This trial is evaluating whether UNR844 will improve 1 primary outcome and 3 secondary outcomes in patients with Presbyopia. Measurement will happen over the course of Month 3.
This trial requires 235 total participants across 5 different treatment groups
This trial involves 5 different treatments. UNR844 is the primary treatment being studied. Participants will be divided into 4 treatment groups. Some patients will receive a placebo treatment. The treatments being tested are in Phase 2 and have already been tested with other people.
When age-related ocular changes are taken into account, visual acuity can be retained to a great extent, even when near work is prescribed to the eye. A better understanding of the visual demands of tasks requiring near vision will assist the optometrist in planning rehabilitation.
The signs of presbyopia are present in more than half of the patients. The patients with higher age, greater myopia, higher near point of focus, and less near point of convergence present the signs of presbyopia earlier. There is also a strong association between signs of presbyopia and a decline in visual acuity over 4 years.
Presbyopia is an inherited condition associated with a genetic predisposition to developing presbyopia in adulthood, but there is no definite, conclusive explanation for the condition. For the individual to have presbyopia, three or more of the four major groups of risk factors need to be present: no refractive correction during childhood, high myopia at the time of refraction, high myopia in later life, and hyperopia in later life. In particular, the presence of familial disease at the time of diagnosis is crucial.
The treatment of presbyopia often leads to successful management of its symptoms and the ability for patients to achieve their goals in terms of their activities of daily living. However, patients often become frustrated by presbyopia.
Low level laser therapy has recently been used as a treatment for presbyopia. The majority of research that has been done so far is small and underpowered. However, this is the most popular treatment, and may be worth considering. Eye drops have not been found to be useful or safe for the treatment of presbyopia. There is a need for a larger amount of high quality research to determine if eye drops are useful as a treatment.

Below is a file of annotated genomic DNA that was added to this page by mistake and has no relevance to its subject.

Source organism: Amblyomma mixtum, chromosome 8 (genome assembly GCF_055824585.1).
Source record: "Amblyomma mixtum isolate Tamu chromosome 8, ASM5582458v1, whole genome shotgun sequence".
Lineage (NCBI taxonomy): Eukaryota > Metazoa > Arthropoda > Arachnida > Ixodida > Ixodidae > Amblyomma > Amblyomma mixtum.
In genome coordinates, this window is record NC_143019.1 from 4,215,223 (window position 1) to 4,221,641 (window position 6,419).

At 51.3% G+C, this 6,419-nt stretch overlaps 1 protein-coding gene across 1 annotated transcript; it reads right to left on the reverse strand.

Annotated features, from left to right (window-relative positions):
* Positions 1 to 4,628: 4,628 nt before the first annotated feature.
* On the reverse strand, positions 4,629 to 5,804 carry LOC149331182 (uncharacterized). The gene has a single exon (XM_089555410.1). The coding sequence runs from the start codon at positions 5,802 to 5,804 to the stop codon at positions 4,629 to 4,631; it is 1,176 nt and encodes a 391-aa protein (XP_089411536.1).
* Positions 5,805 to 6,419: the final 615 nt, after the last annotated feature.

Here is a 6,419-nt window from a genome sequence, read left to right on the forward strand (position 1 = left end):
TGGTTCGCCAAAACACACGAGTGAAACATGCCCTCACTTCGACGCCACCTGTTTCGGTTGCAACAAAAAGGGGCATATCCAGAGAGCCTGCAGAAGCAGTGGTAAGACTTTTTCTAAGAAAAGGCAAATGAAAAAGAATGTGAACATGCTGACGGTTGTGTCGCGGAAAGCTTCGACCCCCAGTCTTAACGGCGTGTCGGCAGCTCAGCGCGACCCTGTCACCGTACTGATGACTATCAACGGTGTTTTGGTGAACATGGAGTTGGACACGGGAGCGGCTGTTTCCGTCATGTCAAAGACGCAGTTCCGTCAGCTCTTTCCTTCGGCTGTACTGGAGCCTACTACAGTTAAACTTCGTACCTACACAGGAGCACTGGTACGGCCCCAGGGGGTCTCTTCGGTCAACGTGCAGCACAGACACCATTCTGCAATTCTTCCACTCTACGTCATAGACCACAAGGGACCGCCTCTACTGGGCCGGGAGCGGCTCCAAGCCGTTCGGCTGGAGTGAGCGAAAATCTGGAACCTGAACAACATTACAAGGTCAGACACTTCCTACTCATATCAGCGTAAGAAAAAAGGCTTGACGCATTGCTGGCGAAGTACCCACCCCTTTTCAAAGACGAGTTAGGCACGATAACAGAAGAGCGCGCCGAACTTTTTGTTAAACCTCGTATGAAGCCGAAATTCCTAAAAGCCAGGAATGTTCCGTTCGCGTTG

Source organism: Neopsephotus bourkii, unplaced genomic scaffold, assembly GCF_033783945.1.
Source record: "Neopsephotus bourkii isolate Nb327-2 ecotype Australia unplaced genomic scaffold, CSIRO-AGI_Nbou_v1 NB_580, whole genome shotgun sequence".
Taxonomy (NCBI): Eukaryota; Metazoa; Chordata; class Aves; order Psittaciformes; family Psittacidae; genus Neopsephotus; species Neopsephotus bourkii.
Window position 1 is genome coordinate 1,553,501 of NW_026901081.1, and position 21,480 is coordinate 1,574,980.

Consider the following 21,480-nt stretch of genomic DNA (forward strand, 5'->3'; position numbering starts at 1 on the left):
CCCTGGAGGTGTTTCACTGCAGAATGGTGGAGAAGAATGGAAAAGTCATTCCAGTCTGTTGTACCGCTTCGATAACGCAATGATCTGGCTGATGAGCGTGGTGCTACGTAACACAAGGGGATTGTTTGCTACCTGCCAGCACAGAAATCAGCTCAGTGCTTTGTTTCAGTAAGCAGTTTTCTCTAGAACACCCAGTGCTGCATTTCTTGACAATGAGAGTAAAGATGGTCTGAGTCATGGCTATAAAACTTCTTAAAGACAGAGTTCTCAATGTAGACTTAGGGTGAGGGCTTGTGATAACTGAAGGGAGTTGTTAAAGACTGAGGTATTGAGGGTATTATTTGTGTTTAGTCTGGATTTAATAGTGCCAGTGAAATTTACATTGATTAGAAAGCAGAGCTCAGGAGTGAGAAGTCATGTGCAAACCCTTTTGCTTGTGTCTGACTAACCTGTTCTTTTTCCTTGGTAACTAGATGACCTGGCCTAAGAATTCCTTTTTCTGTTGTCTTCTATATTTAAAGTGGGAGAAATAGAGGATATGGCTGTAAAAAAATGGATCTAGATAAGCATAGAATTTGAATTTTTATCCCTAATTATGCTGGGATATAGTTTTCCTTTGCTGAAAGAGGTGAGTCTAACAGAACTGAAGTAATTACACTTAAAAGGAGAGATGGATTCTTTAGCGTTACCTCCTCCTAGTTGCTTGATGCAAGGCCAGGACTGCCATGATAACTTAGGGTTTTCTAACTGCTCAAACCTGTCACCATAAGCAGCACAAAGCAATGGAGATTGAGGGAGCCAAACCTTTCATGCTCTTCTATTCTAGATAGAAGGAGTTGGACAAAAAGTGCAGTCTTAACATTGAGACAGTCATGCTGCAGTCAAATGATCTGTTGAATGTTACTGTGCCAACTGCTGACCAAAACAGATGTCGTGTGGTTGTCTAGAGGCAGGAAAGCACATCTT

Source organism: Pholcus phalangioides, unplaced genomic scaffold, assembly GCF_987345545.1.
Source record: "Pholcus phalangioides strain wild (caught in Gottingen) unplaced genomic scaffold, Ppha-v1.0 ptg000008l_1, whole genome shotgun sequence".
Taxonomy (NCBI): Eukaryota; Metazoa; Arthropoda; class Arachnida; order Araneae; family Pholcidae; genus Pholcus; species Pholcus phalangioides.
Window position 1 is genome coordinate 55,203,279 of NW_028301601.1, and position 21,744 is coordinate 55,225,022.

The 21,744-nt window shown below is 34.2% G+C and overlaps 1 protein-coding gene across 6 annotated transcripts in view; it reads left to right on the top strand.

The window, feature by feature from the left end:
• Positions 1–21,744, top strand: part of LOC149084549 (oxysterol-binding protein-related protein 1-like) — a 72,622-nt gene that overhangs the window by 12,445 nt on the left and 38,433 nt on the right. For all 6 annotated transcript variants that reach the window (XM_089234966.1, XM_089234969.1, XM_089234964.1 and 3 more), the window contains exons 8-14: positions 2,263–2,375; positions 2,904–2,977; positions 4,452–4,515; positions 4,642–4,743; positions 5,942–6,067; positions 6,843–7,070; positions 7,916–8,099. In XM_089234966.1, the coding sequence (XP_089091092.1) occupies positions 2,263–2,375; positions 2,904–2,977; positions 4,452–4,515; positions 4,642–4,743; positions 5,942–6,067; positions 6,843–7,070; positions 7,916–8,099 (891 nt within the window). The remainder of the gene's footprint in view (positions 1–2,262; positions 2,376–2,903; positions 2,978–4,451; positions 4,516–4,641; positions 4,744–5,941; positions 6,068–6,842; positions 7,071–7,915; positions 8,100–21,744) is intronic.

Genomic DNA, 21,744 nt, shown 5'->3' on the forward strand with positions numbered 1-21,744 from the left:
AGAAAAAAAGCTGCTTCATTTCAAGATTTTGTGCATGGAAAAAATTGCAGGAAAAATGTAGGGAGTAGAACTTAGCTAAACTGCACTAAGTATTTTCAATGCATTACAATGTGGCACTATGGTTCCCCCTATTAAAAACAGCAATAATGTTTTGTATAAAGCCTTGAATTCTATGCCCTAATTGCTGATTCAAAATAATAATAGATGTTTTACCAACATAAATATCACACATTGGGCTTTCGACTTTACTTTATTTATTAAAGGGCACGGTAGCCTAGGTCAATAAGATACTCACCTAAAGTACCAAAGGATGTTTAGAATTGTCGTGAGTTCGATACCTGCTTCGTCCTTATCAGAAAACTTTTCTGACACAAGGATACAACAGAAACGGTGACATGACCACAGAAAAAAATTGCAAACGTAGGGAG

At least 3 million Americans have presbyopia by the age of 80 years. The age of onset is increasing and there are more women in their fourth decade of life.
Serious cases of hyperopia in individuals aged 60 years and better can result in chronic corneal scars. Further studies into ocular injuries resulting from hyperopia are needed.
Current data suggest that presbyopic patients who are well managed and comfortable with their symptoms are likely to respond well to the pharmacologic treatment with bifocals if they are not satisfied with their current spectacle prescription.
The study highlights the importance of taking into account a familial component as part of an exhaustive analysis of a candidate gene-disease association study to fully explore the genetics of the phenotype and to avoid spurious results.
There has been a shift in the use of Unr844 in combination with other therapies. A growing number of clinical trials and publications are demonstrating improved outcomes as a result of the addition of Unr844 to currently used treatment interventions.
The latest research suggests that the effects of a combination of orthokeratology and a reading aid on reading performance may be comparable to, or even better than, a single intervention such as reading glasses. However, this conclusion is based on a small number of studies and a wide range of outcome measures. There is little evidence to justify the general application of orthokeratology for presbyopia even though it has been popular in the US and the UK. It is prudent to consider whether orthokeratology is cost effective when there is a lack of evidence on the effectiveness of orthokeratology.
Unr844 eye drops are well tolerated. The most common side effects are conjunctival hyperemia and tear film abnormalities such as tear film instability or superficial punctate keratopathy.